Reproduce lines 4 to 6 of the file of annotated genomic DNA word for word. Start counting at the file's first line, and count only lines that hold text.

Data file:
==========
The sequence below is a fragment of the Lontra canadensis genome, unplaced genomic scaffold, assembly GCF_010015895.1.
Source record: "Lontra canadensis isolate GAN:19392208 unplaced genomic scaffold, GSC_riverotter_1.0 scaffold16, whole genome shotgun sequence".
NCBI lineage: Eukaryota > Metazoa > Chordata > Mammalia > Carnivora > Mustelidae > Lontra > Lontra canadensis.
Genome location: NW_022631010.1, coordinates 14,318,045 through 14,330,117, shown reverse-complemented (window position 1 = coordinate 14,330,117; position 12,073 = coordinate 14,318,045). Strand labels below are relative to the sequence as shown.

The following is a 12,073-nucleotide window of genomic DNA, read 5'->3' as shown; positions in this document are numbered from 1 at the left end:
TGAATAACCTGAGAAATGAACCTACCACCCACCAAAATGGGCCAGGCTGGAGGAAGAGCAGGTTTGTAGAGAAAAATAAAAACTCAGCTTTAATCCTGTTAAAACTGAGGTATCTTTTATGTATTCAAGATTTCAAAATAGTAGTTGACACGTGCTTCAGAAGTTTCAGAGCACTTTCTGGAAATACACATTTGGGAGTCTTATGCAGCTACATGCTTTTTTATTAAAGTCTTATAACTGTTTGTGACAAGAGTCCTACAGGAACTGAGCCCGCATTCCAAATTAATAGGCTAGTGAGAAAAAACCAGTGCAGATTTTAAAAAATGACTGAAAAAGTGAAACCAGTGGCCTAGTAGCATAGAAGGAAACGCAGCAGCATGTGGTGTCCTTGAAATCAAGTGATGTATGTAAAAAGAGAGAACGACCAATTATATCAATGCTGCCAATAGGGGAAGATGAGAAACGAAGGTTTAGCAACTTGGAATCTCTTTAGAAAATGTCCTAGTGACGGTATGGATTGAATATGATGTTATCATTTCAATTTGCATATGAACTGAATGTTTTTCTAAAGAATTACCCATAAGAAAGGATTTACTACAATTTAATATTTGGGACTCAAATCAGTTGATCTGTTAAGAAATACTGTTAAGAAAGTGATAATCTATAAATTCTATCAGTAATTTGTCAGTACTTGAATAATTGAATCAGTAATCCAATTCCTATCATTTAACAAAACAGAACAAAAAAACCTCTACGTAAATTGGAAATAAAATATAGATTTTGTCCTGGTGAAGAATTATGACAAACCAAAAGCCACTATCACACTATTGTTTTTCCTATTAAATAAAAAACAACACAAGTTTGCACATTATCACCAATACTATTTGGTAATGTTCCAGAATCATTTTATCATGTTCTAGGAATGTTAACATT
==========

Genome location: NW_022631010.1, coordinates 14,318,045 through 14,330,117, shown reverse-complemented (window position 1 = coordinate 14,330,117; position 12,073 = coordinate 14,318,045). Strand labels below are relative to the sequence as shown.

The following is a 12,073-nucleotide window of genomic DNA, read 5'->3' as shown; positions in this document are numbered from 1 at the left end:
TGAATAACCTGAGAAATGAACCTACCACCCACCAAAATGGGCCAGGCTGGAGGAAGAGCAGGTTTGTAGAGAAAAATAAAAACTCAGCTTTAATCCTGTTAAAACTGAGGTATCTTTTATGTATTCAAGATTTCAAAATAGTAGTTGACACGTGCTTCAGAAGTTTCAGAGCACTTTCTGGAAATACACATTTGGGAGTCTTATGCAGCTACATGCTTTTTTATTAAAGTCTTATAACTGTTTGTGACAAGAGTCCTACAGGAACTGAGCCCGCATTCCAAATTAATAGGCTAGTGAGAAAAAACCAGTGCAGATTTTAAAAAATGACTGAAAAAGTGAAACCAGTGGCCTAGTAGCATAGAAGGAAACGCAGCAGCATGTGGTGTCCTTGAAATCAAGTGATGTATGTAAAAAGAGAGAACGACCAATTATATCAATGCTGCCAATAGGGGAAGATGAGAAACGAAGGTTTAGCAACTTGGAATCTCTTTAGAAAATGTCCTAGTGACGGTATGGATTGAATATGATGTTATCATTTCAATTTGCATATGAACTGAATGTTTTTCTAAAGAATTACCCATAAGAAAGGATTTACTACAATTTAATATTTGGGACTCAAATCAGTTGATCTGTTAAGAAATACTGTTAAGAAAGTGATAATCTATAAATTCTATCAGTAATTTGTCAGTACTTGAATAATTGAATCAGTAATCCAATTCCTATCATTTAACAAAACAGAACAAAAAAACCTCTACGTAAATTGGAAATAAAATATAGATTTTGTCCTGGTGAAGAATTATGACAAACCAAAAGCCACTATCACACTATTGTTTTTCCTATTAAATAAAAAACAACACAAGTTTGCACATTATCACCAATACTATTTGGTAATGTTCCAGAATCATTTTATCATGTTCTAGGAATGTTAACATT